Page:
The Lemoine Affair by Chateaubriand
At that time in Paris there was a poor devil by the name of Lemoine who thought he had discovered how to manufacture diamonds. If he was harbouring an illusion, was he so different in that from the rest of mankind? He came to confide his chimera to me, I stopped myself from smiling; I have my own, and when the vain clamour that clings to my name has died down, will they be worth any more than his? He placed himself under my protection. He wanted, he told me, to lay his treasure at the feet of my glory, as if the one had been no less imaginary than the other. I do not bring good luck to those who come to me. Fortune has never smiled on me. Lemoine failed in his enterprise. He was arrested, then convicted. His crime was that he had pursued wealth. That has been the way of all men since the world began. He found the means to escape and has lived in poverty for a long time. If he had cast the diamond back into the waves, would he have been happier? I have always scorned riches, I have often desired them, sometimes they have come to me; faithful in this to the motto of my old Laconie, I have never known how to hold on to them. In England, where I lived as a poor student, I returned, in the State coaches of Her Britannic Majesty, as the ambassador of Charles X and now, importunate to my kings, as the vain clamour of my glory pursues fruitlessly on the routes to exile, not having anything but the glass of pure water that the bard of the Revolution offers me to quench my lips, I live among Mme de Chateaubriand's poor, having nothing for a pillow, as I said in Atala, but the stone of my tomb. Once again I was obliged to pawn it to the libraries. If, more adroit than Lemoine, I had known how to make diamonds, I would die poor like him. Perhaps my name at least would have the good fortune to last. Men care nothing for the glory of literature, but they do have a need for fortune. Had I known how to give it to them, when people no longer know anything about my books, they would still remember me.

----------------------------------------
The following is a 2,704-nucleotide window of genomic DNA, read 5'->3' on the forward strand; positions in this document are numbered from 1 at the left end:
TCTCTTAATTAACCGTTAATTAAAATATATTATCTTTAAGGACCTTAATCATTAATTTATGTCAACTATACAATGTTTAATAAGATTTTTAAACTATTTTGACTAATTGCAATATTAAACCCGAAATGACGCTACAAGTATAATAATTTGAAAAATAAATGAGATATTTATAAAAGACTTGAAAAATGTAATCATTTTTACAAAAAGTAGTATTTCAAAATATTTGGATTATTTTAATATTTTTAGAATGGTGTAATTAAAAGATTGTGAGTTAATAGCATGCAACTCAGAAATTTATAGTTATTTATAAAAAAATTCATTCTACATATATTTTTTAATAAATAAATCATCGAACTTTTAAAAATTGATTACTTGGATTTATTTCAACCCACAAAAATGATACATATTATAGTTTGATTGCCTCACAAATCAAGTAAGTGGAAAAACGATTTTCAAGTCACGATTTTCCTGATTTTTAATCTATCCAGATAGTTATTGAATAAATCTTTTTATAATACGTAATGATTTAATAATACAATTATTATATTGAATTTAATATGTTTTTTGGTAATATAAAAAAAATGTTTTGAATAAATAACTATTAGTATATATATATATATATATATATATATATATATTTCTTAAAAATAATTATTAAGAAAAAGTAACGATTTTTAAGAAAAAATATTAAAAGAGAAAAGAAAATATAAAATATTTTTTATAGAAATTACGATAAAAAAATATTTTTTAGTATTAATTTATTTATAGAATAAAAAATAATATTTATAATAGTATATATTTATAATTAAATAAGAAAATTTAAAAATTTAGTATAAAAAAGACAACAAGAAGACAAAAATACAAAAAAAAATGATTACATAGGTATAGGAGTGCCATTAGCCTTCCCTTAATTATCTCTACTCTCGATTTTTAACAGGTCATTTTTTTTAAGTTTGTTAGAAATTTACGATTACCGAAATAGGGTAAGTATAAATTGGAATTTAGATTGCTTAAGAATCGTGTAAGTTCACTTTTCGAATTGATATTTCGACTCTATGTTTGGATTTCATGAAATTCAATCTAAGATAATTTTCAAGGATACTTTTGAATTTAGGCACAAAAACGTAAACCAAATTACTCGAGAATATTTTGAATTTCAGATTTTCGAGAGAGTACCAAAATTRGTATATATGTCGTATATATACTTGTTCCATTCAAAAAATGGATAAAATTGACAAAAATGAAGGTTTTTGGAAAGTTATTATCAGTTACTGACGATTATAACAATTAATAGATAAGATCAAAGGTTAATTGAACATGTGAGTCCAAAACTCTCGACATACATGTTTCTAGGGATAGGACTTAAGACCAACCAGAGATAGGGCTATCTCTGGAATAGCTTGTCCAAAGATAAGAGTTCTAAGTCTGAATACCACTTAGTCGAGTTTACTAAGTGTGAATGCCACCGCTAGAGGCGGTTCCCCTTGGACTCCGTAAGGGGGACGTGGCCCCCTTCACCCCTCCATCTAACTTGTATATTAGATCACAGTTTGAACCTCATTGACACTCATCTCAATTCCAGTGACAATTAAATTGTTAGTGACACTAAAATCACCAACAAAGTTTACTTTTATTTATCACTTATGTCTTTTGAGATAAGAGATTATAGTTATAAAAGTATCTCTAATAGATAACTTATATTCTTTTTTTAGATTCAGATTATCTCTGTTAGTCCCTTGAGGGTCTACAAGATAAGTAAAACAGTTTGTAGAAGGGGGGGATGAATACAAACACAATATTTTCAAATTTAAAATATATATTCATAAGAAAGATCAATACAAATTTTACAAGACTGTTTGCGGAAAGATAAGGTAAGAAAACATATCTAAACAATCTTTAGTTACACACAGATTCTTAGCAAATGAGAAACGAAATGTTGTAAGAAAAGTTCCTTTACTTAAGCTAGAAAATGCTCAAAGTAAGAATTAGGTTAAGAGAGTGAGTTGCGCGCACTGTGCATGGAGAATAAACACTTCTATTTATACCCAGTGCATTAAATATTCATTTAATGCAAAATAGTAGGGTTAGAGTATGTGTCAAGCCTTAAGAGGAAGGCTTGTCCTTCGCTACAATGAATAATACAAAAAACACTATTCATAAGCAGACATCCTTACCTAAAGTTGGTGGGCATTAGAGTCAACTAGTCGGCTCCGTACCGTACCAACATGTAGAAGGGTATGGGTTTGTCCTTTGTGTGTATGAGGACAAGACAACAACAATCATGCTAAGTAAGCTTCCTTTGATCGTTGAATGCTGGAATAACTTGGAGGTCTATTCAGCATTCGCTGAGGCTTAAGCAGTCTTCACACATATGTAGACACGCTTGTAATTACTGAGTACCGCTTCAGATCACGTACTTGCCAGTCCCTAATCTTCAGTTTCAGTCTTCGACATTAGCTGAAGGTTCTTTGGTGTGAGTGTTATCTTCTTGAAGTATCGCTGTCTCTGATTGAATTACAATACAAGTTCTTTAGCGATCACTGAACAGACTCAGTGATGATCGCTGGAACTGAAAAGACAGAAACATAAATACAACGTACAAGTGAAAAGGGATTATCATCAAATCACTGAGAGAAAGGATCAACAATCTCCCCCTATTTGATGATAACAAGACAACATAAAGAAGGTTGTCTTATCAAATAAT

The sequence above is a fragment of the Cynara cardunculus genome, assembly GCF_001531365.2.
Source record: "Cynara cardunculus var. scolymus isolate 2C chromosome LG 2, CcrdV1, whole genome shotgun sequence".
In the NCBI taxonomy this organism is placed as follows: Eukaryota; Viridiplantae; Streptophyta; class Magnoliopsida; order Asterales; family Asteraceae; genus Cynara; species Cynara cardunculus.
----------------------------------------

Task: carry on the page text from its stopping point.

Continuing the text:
From an unpublished manuscript in Proust's notebooks, written c. Dec 1908.
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